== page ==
Reviewed by GREG KING
Director: Andy Muschietti
Stars: Ezra Miller, Michael Keaton, Sasha Calle, Michael Shannon, Ron Livingston, Maribel Verdu, Ben Affleck, Jeremy Irons, Gal Gadot, Temuera Morrison, Kiersey Clemons.
Once more into the multiverse we go. For a while the Marvel superhero movies have been exploring the fertile possibilities of the multiverse, which is full of potential if done right, as in the recent Spiderman: No Way From Home. And now it seems as if the DC expanded universe is dipping its toes into this rich territory with The Flash, a belated stand-alone spin off from their Justice League series of superhero films. But somehow, despite their best efforts with the DC extended universe, they fail to match the Marvel films.
The Flash of course is the alter ego of Barry Allen (played here by Ezra Miller, from The Perks Of Being A Wallflower, etc), who is something of a socially awkward, insecure and nerdy sort who works as a forensic scientist in the city’s crime laboratories and continually feasts on junk food. He has been driven into this line of work by his desire to try and prove his father (Ron Livingston) innocent of killing his beloved and supportive mother Nora (Maribel Verdu). Barry acquired his superpowers after he was struck by lightning and doused in chemicals, but he has always felt like a second-string hero only called upon to save the city when Batman is unavailable.
The film opens with an exciting sequence that sees Barry/Flash rescue babies from a collapsing hospital while Batman (Ben Affleck) is engaged in a high-speed chase pursuing some bank robbers through the streets of Gotham City. Having saved the babies, Barry races through the city and discovers that if he can run at the speed of light he can journey back in time. Barry thinks that he might be able to harness this newfound ability to travel back in time to prevent the murder of his mother. However, Bruce Wayne warns him against such actions, suggesting that playing around with the space/time continuum could actually upset the balance of the world.
Undeterred, Barry travels back in time and finds himself in a strange version of the world he knows. Here Eric Stoltz was the star of Back To The Future, while Michael J Fox starred in Footloose and Kevin Bacon was the star of Top Gun. Barry also meets a teenaged version of himself (also played by Miller through the magic of CGI effects), a hormonal, somewhat dopey and motor-mouthed younger version. Interacting with yourself in a different time zone is against the rules of time travel though.
But this world is also under threat from the dreaded Kryptonian supervillain General Zod (Michael Shannon) who plans to destroy it with his terraforming technology. There is no Justice League here for Barry to turn to for help, as apparently Superman is being kept a prisoner somewhere in a heavily guarded fortress somewhere in Russia. But he learns that Batman is still a hero in this world. The two Barrys break into a less than stately Wayne Manor and find that Bruce Wayne (now played by Michael Keaton, who played the role in the two Tim Burton Batman movies from the late 80s) is living as a semi-reclusive hermit as Gotham City is supposedly crime free and doesn’t need his services. Barry manages to convince Keaton’s Batman to help him break Superman free from his prison and tackle General Zod.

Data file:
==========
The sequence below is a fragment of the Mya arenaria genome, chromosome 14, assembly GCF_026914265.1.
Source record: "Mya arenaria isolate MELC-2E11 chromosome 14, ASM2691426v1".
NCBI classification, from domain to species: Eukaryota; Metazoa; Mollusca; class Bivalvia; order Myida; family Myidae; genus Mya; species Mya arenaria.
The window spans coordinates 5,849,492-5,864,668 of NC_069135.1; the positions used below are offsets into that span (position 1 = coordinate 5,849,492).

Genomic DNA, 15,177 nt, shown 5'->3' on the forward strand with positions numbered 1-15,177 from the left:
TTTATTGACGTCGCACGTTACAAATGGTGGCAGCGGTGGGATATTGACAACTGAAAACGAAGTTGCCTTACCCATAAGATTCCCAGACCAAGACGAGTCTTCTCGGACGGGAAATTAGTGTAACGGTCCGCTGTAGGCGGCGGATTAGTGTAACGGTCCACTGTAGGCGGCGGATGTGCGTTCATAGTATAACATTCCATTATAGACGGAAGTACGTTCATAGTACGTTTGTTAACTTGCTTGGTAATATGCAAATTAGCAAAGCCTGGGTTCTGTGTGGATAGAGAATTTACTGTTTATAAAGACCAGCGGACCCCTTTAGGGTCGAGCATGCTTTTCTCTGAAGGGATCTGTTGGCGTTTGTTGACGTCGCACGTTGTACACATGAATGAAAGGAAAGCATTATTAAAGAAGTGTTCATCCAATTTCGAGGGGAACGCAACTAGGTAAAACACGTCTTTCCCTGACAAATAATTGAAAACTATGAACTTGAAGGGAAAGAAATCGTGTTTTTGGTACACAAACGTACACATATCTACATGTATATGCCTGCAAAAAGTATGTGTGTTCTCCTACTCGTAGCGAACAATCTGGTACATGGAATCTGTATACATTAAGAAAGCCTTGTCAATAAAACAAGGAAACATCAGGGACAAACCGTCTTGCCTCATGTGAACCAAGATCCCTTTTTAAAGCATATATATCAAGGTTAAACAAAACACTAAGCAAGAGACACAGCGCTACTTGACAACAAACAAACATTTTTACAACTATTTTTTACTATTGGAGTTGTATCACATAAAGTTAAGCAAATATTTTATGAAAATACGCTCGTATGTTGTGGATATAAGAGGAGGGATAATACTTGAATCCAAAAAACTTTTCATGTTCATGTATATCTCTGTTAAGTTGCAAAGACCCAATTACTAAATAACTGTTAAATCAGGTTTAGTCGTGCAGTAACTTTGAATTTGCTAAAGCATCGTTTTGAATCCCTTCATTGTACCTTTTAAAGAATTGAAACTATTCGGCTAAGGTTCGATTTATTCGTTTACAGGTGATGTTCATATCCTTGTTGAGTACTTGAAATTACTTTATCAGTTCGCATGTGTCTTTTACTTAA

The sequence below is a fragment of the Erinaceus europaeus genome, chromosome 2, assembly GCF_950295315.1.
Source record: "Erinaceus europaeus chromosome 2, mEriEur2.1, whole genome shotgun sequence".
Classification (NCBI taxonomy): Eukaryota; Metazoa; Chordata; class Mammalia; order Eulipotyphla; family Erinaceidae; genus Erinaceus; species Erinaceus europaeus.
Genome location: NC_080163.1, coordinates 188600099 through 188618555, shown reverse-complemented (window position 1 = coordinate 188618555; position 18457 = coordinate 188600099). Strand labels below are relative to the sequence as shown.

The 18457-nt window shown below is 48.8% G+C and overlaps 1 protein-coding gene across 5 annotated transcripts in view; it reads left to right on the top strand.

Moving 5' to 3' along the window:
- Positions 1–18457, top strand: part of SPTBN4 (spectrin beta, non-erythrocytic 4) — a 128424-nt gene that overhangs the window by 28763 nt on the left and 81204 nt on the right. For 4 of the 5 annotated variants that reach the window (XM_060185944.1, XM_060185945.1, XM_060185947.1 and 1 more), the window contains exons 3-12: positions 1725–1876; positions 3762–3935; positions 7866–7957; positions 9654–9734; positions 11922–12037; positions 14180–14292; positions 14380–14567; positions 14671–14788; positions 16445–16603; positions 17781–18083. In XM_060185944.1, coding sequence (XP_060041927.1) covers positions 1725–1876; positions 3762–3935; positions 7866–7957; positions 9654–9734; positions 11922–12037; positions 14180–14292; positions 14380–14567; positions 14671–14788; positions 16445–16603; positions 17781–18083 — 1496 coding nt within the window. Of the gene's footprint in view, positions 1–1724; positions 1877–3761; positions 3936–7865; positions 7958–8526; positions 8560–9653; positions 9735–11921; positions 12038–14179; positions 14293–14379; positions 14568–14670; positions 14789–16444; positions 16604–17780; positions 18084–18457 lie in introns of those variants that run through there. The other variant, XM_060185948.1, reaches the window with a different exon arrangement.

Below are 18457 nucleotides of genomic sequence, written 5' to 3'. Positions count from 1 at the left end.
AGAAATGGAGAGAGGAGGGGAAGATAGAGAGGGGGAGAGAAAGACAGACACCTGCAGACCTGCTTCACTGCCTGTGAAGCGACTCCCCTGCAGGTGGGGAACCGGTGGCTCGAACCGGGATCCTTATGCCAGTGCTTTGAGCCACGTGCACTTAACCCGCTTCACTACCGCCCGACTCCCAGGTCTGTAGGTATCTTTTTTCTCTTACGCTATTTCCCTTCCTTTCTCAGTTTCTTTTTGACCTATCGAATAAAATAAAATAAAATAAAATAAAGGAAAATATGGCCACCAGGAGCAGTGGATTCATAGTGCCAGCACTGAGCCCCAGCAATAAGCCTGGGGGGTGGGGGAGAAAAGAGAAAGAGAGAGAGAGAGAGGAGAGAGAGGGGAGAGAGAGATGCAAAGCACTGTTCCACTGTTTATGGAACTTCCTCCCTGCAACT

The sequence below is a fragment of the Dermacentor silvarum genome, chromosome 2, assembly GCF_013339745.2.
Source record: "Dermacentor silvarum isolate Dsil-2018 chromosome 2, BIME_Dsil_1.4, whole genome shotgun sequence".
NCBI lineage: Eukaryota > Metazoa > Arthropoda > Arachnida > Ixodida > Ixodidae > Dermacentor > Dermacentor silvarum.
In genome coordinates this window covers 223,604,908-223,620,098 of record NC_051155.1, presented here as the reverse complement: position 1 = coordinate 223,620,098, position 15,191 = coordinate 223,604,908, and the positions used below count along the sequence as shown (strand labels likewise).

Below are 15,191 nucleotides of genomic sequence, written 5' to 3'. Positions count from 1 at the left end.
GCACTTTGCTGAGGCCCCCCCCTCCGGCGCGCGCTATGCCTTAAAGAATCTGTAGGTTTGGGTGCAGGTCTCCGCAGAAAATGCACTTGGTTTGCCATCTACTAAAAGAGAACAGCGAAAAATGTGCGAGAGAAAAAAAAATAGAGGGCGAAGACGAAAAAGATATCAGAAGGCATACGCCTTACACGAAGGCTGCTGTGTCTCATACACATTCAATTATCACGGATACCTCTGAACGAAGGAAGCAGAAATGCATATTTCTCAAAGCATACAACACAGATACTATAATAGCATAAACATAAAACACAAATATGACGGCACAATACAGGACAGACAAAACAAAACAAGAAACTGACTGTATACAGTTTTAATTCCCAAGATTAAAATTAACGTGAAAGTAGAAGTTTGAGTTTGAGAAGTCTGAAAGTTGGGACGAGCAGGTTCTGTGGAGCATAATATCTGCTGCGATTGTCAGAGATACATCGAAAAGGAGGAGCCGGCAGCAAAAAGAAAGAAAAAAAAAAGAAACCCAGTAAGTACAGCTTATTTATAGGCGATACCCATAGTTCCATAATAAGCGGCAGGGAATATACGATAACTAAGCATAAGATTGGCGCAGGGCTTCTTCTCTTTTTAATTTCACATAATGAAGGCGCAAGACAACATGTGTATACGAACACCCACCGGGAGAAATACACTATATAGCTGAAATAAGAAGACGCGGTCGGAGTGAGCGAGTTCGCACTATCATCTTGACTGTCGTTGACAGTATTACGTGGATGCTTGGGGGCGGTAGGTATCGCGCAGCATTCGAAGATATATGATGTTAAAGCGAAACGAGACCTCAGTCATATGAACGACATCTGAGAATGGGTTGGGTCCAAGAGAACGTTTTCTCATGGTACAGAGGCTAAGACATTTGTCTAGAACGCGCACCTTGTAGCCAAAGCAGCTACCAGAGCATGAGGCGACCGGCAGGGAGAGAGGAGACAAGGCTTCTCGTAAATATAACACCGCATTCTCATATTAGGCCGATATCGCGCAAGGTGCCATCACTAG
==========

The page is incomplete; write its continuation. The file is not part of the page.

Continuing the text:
When they do manage to penetrate the remote fortress they find inside a young girl named Kara Zor-el (Sasha Calle), Superman’s cousin who has basically been held prisoner since she arrived on Earth and thus has not been allowed to develop her superpowers. After rescuing her, they head off to defeat Zod, but Barry discovers at great cost that he can’t change what was destined to happen, no matter how many times he tries to rewrite the past.
The Flash has been written by Christine Hodson (Birds Of Prey, etc) and Joby Harold (the upcoming Transformers: Rise Of The Beasts, etc) and it fits into the overall whole DC Justice League narrative. The writers work in themes of fate, destiny, power, responsibility, family. But it is also laced with some generous doses of self-referential humour.
There are lots of clever, largely uncredited cameos here from the likes of Gal Gadot and many others that pay reverential homage to earlier versions of many superheroes, and it also serves to pay lip service to the fan boys. And the filmmakers do take some chances and make some bold choices throughout, although not all of them are successful and there are some moments that will divide fans. Miller is great in a dual role and acquits themself well in a dual role, although the younger teenaged Barry seems to be channeling Keanu Reeves from his Bill and Ted days. Keaton becomes the oldest person to play Batman on screen, but he brings a sense of gravitas and familiarity and nostalgia to his role. And Shannon seems rather bored and is given little to do as Zod while Calle’s Supergirl suffers a similar fate here.
The Flash has been directed by Andy Muschietti, who is better known for his horror movies like It and It Chapter Two. He makes a good fist of his first non-horror film, but with a generous runtime of 144-minutes the film is over long and does become a bit repetitive especially towards the end with its climactic showdown with Zod. The film overdoses on special effects and CGI, and while some of the visuals are quite good there are also some rather underwhelming effects which suggest that the production was running out of money or was rushed.
This was also something of a troubled production that was shut down by COVID, but it has also attracted unwanted attention due to the legal troubles of its star. Given the likely box office success of The Flash and the inevitable demands for a sequel, one wonders how the producers will cope – will they stick with their troubled star or simply recast the central character? After all, many other superheroes have been recast many times without any problem.